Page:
Friday, November 5, 2010

Photoless Friday (03): Random Acts of Kindness

Does this happen to you, too?

You read, or hear, or see, something that seems fleetingly interesting at the time, but your attention flickers, following the flash of the TV, a witty quip, the need to concentrate on the principal matter at hand.

Then you find that little forgotten flicker puff to life, like a hidden burning ember, barely visible at first, then slowly growing into something that you can't ignore, even if you wanted to?

One fellow's blog entry did that for me: random acts of kindness...More......

I've hunted through the net, again, to relocate his blurb. No such luck, yet. I still may find it because I want to thank him.

In some ways, he sounded like me: rendered harried and even anxious by the plummeting landslide that is modern life in a metropolis, but he was doing something to discipline himself to detach himself from the anxiety imposed from without.

Now that's something I can identify with: self-discipline. "Oh yeah!," I said to myself, "maybe what he does will work for me, too," and so I read on.

One thing he did: volunteering (!) to relinquish his premier place in the crammed supermarket line.


That's self-sacrifice.

If I've got a basket full, and someone with just a couple of things asks, I usually, even happily, let them go before me. Still happily, even if the next person asks, but the third.... I'd like to get home before midnight, too, even if I do try to leave plenty of breathing space for this kind of chore. It's in my own self-interest; as an anti-anxiety strategy, it's very effective. But volunteering to do it? Wow, again.

[Hello, local supermarket! Would you please create a "10 items or less" line, at least for peak hours? Seems pretty obvious to me.... ]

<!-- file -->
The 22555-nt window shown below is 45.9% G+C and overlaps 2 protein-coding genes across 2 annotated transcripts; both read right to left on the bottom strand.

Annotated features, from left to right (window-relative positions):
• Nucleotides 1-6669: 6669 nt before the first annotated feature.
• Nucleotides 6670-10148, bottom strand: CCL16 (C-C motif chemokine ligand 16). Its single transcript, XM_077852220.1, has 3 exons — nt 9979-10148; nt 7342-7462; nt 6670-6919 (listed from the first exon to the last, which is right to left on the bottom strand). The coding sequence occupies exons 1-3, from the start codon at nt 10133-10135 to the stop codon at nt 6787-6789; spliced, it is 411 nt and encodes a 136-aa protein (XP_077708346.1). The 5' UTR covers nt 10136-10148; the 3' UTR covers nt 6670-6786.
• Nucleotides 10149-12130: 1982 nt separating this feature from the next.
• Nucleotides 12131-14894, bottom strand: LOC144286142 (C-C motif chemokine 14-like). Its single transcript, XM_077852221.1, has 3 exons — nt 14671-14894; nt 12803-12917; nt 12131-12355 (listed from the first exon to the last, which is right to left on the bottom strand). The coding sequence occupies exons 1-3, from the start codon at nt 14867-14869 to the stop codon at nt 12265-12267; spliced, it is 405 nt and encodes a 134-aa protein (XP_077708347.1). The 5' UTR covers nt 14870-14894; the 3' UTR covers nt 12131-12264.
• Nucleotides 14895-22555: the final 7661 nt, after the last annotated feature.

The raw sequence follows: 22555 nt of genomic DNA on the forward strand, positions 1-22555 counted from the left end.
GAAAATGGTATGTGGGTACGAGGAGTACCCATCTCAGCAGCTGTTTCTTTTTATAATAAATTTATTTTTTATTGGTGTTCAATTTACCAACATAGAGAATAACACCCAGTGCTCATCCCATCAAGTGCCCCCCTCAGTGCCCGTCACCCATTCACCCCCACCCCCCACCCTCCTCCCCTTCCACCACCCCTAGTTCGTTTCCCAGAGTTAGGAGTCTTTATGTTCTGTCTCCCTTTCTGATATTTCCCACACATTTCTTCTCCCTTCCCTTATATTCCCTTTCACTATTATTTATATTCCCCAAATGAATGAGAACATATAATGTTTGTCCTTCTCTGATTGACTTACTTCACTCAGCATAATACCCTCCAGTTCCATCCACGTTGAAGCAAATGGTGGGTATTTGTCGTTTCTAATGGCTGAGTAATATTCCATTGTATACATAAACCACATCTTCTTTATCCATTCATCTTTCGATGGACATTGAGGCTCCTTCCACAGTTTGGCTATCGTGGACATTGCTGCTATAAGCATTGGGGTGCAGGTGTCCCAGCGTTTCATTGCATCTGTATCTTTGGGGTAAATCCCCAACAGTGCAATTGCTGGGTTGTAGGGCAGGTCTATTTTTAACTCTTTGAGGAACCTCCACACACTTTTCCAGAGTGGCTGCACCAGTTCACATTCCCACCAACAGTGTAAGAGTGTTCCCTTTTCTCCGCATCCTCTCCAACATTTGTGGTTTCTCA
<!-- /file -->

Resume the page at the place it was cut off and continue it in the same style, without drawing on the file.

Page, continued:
He gave another example, or two, which I've forgotten, and then, almost as if a Freudian slip, he dropped the words "random act of kindness."

"Cute turn of phrase," I said to myself, and kept on reading his examples, concentrating on how to do them myself (or congratulating myself smugly because I do them, already).

Much much later, this niggling phrase prompted me to search in the internet for his blog post, again, and I discovered that it wasn't just his cute turn of phrase, but a real movement, no, movements with various names (it's striking, though, the need in today's society to associate them with violence ["random acts violence"] and money ["pay back"] to get our attention).

These movements encourage us to do at least one spontaneous, or planned; big, or little; personal, or anonymous act of kindness a day.

What do I do? For example, if drivers stop to let me cross at cross walks without lights, I hurry, don't dawdle, across the street, and I give them a smile and a little "Thank You" wave, hoping that that transmits my smile into their hearts, something that will help them face the rough spots of their days (and we all have them).

It used to be called good ol'-fashioned common courtesy.

I was raised to think of the other person first. Really folks, it's not so hard...need to paw through your purse/brief case/pockets for that darned ringing cell phone, or desperate for a cigarette/breath mint? Step to the side of the sidewalk. What does it cost you? In effort, pratically zilch, but you'll make the people around you very happy (or at least, you won't annoy the heck out of them, and make their already harried life just that much worse...though it does help, too, to keep things in perspective; other people's lives are probably a lot worse than your own...what can you do to help them?).

Do it just because it's right. You may not get that satisfying smile of thanks, but your heart will smile to yourself.

Here's just one link to get you started with ways you can implement Random Acts of Kindness in your classrooms, in your home, in your neighborhoods, at work, and on the street, everyday:

You'll feel better.


Margaret said...

There's a bumper sticker I see sometimes here in the US: Practice Random Acts of Kindness and Senseless Acts of Beauty.

Star said...

Take it with a grain of salt: according to a Wikipedia article (with cited source to be followed up, if desired), the phrase was coined by peace activist Anne Herbert, who lives in the northern Californian bay area: The phrase is particularly appropriate as a bumper sticker. I remember driving in So Cal, already a lot better than driving in Italy (I've given it up, and seriously think that that has contributed greatly to my peace of mind).
Thank you so much for reading my posts. I'm truly very honored.

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